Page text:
It is relatively well known that arsenic is a toxin that may be found as a contaminant in drinking water. In fact, it is one of the reasons that homeowners have their private water supply tested from time to time. But now it appears that consumers have cause for concern about arsenic levels in certain food, including fruit juices that are largely marketed to and consumed by families with young children.
“Controversy over arsenic in apple juice made headlines as the school year began when Mehmet Oz, M.D., host of “The Dr. Oz Show,” told viewers that tests he’d commissioned found 10 of three dozen apple-juice samples with total arsenic levels exceeding 10 parts per billion (ppb). There’s no federal arsenic threshold for juice or most foods, though the limit for bottled and public water is 10 ppb. The Food and Drug Administration, trying to reassure consumers about the safety of apple juice, claimed that most arsenic in juices and other foods is of the organic type that is “essentially harmless’,” reports Yahoo! Health.
In spite of the FDA’s claims, Consumer Reports has completed their own independent investigation comprised of tests of grape and apple juice, consumer poll, scientific analysis of federal health data and interviews with health and industry experts. The findings were as follows:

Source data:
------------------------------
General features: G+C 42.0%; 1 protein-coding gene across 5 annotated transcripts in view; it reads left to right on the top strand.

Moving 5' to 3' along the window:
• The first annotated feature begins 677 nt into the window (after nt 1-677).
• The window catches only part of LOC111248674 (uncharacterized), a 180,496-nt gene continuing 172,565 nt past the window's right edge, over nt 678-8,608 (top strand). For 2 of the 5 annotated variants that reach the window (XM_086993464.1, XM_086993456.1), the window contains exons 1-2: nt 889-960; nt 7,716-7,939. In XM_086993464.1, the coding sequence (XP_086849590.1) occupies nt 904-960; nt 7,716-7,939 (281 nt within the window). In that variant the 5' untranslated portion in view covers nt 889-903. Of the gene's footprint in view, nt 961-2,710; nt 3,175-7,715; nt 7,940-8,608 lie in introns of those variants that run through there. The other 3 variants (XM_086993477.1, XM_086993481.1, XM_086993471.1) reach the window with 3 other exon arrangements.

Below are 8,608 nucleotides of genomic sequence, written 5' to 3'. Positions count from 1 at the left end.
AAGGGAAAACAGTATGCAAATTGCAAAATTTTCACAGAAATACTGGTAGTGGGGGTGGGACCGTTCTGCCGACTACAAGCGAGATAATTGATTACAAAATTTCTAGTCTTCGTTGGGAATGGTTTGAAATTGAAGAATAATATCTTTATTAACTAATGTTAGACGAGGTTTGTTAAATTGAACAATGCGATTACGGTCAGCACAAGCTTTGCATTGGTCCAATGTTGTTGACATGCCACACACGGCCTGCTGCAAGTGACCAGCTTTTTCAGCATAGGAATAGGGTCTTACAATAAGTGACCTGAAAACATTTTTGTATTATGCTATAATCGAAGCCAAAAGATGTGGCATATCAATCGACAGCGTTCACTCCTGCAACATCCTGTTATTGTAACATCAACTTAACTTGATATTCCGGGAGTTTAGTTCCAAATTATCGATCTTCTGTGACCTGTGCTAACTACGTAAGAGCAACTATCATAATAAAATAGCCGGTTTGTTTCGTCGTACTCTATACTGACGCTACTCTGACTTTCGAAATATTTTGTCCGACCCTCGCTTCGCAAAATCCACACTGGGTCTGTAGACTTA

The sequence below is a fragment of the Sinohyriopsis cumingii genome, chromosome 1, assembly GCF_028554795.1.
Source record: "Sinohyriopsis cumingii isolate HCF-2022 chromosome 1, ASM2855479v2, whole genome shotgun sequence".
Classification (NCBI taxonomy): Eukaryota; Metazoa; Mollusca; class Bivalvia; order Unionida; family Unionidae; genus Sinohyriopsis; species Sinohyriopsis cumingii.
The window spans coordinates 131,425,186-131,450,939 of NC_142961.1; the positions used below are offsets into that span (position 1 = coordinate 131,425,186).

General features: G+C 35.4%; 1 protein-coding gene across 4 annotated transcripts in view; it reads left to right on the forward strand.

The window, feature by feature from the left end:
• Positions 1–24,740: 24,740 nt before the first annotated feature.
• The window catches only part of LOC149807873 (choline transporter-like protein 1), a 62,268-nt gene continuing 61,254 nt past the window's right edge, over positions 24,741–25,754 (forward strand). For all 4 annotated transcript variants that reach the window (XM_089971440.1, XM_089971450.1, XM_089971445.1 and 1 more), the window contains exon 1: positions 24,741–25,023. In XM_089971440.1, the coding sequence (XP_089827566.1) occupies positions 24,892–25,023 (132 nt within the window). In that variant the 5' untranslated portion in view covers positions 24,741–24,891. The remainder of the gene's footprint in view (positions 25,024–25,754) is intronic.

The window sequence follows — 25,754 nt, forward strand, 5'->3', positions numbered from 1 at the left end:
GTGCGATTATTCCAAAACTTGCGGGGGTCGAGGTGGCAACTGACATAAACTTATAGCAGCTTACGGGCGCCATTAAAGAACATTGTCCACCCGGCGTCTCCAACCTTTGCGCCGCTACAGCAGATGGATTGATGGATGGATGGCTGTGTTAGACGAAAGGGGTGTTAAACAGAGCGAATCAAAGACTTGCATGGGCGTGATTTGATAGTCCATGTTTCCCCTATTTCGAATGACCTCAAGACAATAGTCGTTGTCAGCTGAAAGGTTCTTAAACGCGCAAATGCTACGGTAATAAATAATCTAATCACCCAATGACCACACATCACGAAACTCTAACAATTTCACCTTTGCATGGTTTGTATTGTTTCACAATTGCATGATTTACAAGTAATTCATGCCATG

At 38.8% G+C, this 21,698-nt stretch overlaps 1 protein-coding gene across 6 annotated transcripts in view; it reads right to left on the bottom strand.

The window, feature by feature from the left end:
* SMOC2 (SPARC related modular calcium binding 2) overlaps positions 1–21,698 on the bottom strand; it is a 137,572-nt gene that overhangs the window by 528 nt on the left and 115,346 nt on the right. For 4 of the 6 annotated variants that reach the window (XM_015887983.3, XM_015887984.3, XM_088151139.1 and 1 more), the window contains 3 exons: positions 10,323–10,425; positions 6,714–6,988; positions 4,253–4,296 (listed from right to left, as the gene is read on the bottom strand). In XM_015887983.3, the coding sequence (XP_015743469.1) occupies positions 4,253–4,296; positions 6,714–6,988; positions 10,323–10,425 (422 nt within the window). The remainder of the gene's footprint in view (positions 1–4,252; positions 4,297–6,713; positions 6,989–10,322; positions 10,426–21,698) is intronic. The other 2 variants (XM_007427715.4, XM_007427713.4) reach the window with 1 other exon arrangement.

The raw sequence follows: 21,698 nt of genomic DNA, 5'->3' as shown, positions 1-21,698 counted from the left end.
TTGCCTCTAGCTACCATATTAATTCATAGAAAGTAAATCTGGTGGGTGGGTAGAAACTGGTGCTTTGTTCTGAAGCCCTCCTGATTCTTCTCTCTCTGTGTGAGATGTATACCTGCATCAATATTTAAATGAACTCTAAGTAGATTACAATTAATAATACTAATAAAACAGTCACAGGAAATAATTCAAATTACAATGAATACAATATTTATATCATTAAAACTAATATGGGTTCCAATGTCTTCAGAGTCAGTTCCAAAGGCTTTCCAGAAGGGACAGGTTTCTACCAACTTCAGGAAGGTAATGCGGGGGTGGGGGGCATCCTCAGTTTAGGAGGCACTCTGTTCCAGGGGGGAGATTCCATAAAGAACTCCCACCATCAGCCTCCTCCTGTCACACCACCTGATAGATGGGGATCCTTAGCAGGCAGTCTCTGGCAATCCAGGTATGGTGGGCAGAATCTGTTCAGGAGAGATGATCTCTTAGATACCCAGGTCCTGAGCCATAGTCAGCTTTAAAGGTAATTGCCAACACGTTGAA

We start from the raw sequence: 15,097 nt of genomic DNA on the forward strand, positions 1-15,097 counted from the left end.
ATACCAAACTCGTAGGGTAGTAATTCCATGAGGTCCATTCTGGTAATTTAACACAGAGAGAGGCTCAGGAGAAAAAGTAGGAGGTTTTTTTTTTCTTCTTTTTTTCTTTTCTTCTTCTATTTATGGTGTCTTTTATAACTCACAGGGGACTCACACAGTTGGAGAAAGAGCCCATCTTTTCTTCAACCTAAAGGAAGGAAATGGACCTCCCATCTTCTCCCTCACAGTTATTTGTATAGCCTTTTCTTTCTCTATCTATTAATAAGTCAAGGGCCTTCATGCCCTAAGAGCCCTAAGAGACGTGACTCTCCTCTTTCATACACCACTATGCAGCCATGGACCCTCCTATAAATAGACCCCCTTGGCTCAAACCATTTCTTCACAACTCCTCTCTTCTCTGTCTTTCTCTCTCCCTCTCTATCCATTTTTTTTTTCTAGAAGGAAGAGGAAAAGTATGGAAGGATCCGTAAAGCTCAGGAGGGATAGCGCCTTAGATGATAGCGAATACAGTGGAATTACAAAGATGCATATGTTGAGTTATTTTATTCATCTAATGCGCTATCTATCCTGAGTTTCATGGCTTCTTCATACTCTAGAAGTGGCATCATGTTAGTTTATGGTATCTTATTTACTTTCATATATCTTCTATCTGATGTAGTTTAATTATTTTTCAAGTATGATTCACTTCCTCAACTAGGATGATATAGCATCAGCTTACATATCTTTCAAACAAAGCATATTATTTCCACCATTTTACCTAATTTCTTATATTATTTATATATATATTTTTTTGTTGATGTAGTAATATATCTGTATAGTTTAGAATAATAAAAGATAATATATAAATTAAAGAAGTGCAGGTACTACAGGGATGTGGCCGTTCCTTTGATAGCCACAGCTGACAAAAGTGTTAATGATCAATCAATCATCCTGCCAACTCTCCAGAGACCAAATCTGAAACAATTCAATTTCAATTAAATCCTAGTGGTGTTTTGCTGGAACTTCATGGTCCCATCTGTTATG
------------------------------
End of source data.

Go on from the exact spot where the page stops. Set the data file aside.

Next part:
- Around 10% of juice samples had total arsenic levels which were in excess of federal drinking water standards. The majority of the arsenic was inorganic arsenic which is a known carcinogen
- One in four samples had lead levels above the FDA’s limit for bottled water of 5 ppb.
- No federal limit exists for lead in juice drinks!
- Grape and apple juice are a major source of dietary exposure to arsenic.
- Thirty-five percent of children aged five and younger drink more juice than is recommended by pediatricians.
- Minute Maid, Mott’s, Gerber, Welch’s and Great Value (Walmart) are among the brands found to contain arsenic, lead or both.
These findings are particularly alarming as scientific evidence continues to suggest that chronic exposure to arsenic and lead – even at lower levels than accepted water standards – can cause serious health complications. As a result, the advocacy arm of Consumer Reports – Consumers Union – is urging the FDA to enact standards for lead and arsenic in apple and grape juice. The scientists on the Consumers Union team would ultimately like to see the arsenic level for juice set at 3 ppb and the lead standard at least level with bottled water at 5 ppb.
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